European Environment Agency (EEA)

An experimental framework for ecosystem capital accounting in Europe


Courtesy of Courtesy of European Environment Agency (EEA)

Ecosystem accounts are being developed as part of the System of Environmental-Economic Accounts which aims at supplementing the UN System of National Accounts with information on the environment and natural capital. The purpose is to broaden the scope of the variables taken into account in policymaking in order to improve understanding of the interdependence and interactions between the economy and the environment. Ultimately, these ecosystem accounts will yield new indicators and aggregates expressed in physical and monetary units that will be made available to policymakers and analysts to assess the efficiency of natural resource use, the pattern of economic growth, the contribution of nature and its use within and outside the market, the short- and longer-term constraints resulting from the need to maintain living and other renewable capital, and the related benefits and costs.

At the end of 2009, the European Environment Agency launched an experimental project to implement simplified ecosystem capital accounts for Europe as a 'fast-track' initiative, based on the use of existing data and statistics. In addition to feasibility assessment, the project aims at framing ecosystem accounts and identifying which indicators and aggregates could be delivered and integrated into enlarged national accounts. Based on the project findings, an overall framework for ecosystem capital accounting has been designed. It highlights accounting balances and relationships between accounting tables and systems as well as key indicators and aggregates that describe economy‑ecosystem interactions.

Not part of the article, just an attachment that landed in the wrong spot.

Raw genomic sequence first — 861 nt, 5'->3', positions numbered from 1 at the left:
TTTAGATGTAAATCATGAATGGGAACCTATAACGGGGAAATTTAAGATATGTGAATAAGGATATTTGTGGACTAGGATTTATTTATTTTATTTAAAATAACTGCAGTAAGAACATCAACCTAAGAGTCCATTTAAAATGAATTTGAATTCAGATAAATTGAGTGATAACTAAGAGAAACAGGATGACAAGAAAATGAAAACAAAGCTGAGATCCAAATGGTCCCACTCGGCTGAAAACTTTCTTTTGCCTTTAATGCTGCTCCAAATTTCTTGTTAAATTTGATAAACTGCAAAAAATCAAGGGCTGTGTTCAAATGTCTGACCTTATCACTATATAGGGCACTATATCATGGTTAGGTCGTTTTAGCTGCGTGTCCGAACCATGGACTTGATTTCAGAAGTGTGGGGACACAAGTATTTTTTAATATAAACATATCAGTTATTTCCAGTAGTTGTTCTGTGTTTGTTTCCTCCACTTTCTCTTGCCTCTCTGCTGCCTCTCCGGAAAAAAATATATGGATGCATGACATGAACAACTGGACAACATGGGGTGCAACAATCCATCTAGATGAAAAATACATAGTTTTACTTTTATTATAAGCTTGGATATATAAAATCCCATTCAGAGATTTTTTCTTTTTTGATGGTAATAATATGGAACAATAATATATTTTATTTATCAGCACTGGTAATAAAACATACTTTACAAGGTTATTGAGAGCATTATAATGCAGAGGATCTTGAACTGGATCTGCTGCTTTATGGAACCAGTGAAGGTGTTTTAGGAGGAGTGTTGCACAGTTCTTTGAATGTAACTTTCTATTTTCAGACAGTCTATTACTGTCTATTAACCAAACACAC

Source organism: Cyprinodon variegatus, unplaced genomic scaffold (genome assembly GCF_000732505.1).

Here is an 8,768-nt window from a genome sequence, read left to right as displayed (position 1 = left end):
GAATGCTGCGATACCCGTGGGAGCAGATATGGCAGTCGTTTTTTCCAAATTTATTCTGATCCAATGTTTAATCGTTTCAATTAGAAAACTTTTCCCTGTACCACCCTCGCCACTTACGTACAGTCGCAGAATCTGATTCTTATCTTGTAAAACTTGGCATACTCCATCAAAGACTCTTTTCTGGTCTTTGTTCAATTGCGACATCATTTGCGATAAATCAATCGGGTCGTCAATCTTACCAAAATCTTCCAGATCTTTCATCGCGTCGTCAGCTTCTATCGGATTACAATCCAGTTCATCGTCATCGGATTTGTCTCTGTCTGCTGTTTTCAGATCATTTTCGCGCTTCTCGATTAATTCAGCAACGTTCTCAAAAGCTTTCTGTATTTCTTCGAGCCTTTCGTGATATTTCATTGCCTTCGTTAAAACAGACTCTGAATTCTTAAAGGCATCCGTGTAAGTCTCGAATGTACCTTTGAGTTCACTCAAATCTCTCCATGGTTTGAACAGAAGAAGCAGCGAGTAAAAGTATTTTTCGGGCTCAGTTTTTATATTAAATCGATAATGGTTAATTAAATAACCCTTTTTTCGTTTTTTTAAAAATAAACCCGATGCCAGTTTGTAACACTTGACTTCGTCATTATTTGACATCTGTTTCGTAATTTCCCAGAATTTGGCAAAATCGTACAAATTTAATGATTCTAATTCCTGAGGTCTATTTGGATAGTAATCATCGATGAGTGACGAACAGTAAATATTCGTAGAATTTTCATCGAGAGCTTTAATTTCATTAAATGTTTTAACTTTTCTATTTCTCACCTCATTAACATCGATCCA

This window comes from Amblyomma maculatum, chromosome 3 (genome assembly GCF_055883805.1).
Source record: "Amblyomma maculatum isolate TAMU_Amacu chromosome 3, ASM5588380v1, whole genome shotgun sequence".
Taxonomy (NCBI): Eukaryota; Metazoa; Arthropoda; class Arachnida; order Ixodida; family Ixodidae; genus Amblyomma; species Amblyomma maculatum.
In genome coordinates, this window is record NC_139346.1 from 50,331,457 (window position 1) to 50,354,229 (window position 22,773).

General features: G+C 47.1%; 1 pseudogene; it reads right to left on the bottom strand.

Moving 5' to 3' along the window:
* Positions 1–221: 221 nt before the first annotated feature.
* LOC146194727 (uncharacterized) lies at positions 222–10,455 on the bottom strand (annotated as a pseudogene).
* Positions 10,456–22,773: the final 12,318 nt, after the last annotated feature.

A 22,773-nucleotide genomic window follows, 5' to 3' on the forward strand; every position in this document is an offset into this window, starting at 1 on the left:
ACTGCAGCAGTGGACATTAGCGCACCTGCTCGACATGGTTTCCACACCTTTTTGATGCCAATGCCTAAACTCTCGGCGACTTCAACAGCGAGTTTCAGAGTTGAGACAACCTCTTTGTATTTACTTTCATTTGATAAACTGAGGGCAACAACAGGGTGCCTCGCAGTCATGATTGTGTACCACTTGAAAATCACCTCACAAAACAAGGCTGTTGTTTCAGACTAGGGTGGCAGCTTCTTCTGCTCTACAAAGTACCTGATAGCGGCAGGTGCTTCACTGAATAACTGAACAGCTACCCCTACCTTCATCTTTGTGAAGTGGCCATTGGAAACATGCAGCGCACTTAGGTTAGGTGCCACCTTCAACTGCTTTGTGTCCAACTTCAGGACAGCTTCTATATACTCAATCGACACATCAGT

The indicators and aggregates include: the ecosystem resource accessible surplus (which shows the level of resources that can be used without jeopardising ecosystem reproduction functions); the demand for (accessible) ecosystem services per capita, which is a measure of ecosystem contribution to well-being; the total ecosystem capital potential, defined as the biomass accessible under the constraints of maintaining accessibility to water, green landscape infrastructure and biodiversity (and measured in a 'numeraire' referred to as the Ecosystem Potential Unit Equivalent); the Ecosystem Capital Degradation (ECD) which describes domestic ecosystem overuse; Consumption of Ecosystem Capital (CEC, the ecosystem capital depreciation in SNA terminology), calculated as (physical) ECD valued by remediation costs; and the equivalent ECD embedded in imports and exports for commodities produced in unsustainable conditions. As a next stage it is proposed to use CEC to adjust National Accounts aggregates: CEC Adjusted Net Domestic Product or CEC Adjusted Net National Income, Final Consumption at Full Cost (including non‑paid CEC), Imports and Exports at Full Cost. Using this approach, two balance sheets of assets and liabilities are ultimately established, one in physical units, the other in terms of money. The balance sheets of financial liabilities allow, amongst other things, a record to be kept of the amount of ecological debt first in physical units regarding physical degradation and second in monetary units to balance the non-paid consumption of ecosystem capital. Last but not least, recording ecological debts makes it possible to keep the conventional GDP unchanged while supplementing it with appropriate adjusted aggregates.

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